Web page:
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Overview:Diatoms, unicellular, eukaryotic photoautotrophs, are one of the most ecologically successful and functionally diverse organisms in the ocean. Despite accounting for <1% of Earth’s biomass, diatoms are estimated to contribute ~20% of total global primary productivity. In addition to being a key component of the global carbon cycle, diatoms are also tightly connected to silicon (Si) biogeochemistry because of their obligate requirement of Si for cell wall formation and growth. It is estimated that diatoms process over 240 Teramoles of biogenic silica each year and that each molecule of silicon is cycled through a diatom 39 times before being exported to the deep ocean. This proposal seeks to understand Si regulation of diatom productivity in the sea at the molecular level through a unique combination of state of the art tracer methods and assessments of silicon transporter expression and diversity. Success will provide new insights into the physiological basis of Si limitation in the sea and the molecular mechanisms involved.
Intellectual Merit:Decades of oceanographic and field research has provided detailed insight into the dynamics of silicon uptake and silica production in natural populations, but a molecular understanding of the factors that influence silicification processes is required for further understanding the regulation of silicon and carbon fluxes in the ocean. Proposed research will build upon these studies by coupling classical measurements of silicon uptake and silica production with molecular analyses of genes and proteins involved in silicification. Characterizing the genetic potential for silicification can provide new information on the factors that regulate the distribution of diatoms and influence in situ rates of silicon uptake and silica production. Our proposed study site off the coast of California is a region where diatom dynamics are well-characterized and silica production is among the highest in the world. Episodic upwelling from May through September creates a high probability of diatom bloom conditions. Low Fe conditions also occur in this same region allowing the known linkages between Fe stress and diatom silicification to be explored at the molecular level. Our proposed cruise track will target gradients in silicic acid and Fe concetrations with the following goals: 1) Characterize the expression pattern of known genes involved in silicification (Silicification-related genes; SiRGs) 2) Correlate SiRG expression patterns to Si concentrations, silicon uptake kinetics, and silica production rates, 3) Develop a method to normalize uptake kinetics and silica production to SiRG expression levels as a more accurate measure of diatom activity and growth, and 4) Characterize the diel periodicity of silicon uptake kinetics, silica production, and SiRG expression. This research is expected to provide significant information about the molecular regulation of silicification in natural populations and improve our knowledge on the factors controlling the distribution and productivity of diatoms in the ocean.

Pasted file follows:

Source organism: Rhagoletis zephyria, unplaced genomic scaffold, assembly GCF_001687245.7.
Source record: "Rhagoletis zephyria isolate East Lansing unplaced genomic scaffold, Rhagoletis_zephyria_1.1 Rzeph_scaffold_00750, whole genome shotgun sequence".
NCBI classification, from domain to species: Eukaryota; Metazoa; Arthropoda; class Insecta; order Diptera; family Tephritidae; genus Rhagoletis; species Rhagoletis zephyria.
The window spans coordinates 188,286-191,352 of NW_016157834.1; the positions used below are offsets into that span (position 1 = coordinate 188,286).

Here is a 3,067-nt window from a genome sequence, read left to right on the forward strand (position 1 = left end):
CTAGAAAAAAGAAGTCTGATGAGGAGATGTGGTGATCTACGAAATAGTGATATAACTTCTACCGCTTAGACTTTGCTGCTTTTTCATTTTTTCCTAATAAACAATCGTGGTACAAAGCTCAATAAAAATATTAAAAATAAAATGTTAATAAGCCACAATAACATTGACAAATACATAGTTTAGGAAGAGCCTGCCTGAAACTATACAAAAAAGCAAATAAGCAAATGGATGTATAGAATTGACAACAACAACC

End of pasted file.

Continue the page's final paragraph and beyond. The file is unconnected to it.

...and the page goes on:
Broader Impacts.Proposed research blends concepts in physiology, genomics, molecular biology, and biochemistry with marine ecology and oceanography, providing an opportunity for researchers with diverse interests to interact. This project provides an opportunity for a female researcher to get first time PI experience and, at the same time, provides excellent hands-on, cross-disciplinary training for a graduate student. In addition, underserved and underrepresented undergraduate students will serve as an integral component of the lab-based research and will have an opportunity to participate in the proposed oceanographic research cruises. To further facilitate outreach, students participating in field work will write a daily blog describing their experience and life at sea. In support of fostering exposure of a broad audience to Science Technology Engineering and Mathematics areas, we will leverage existing resources both at Rutgers’ and UC Santa Barbara to develop novel methods for translating scientific themes and data sets generated from field work into innovative teaching materials aimed at K-12 educators, K-12 students, and undergraduates.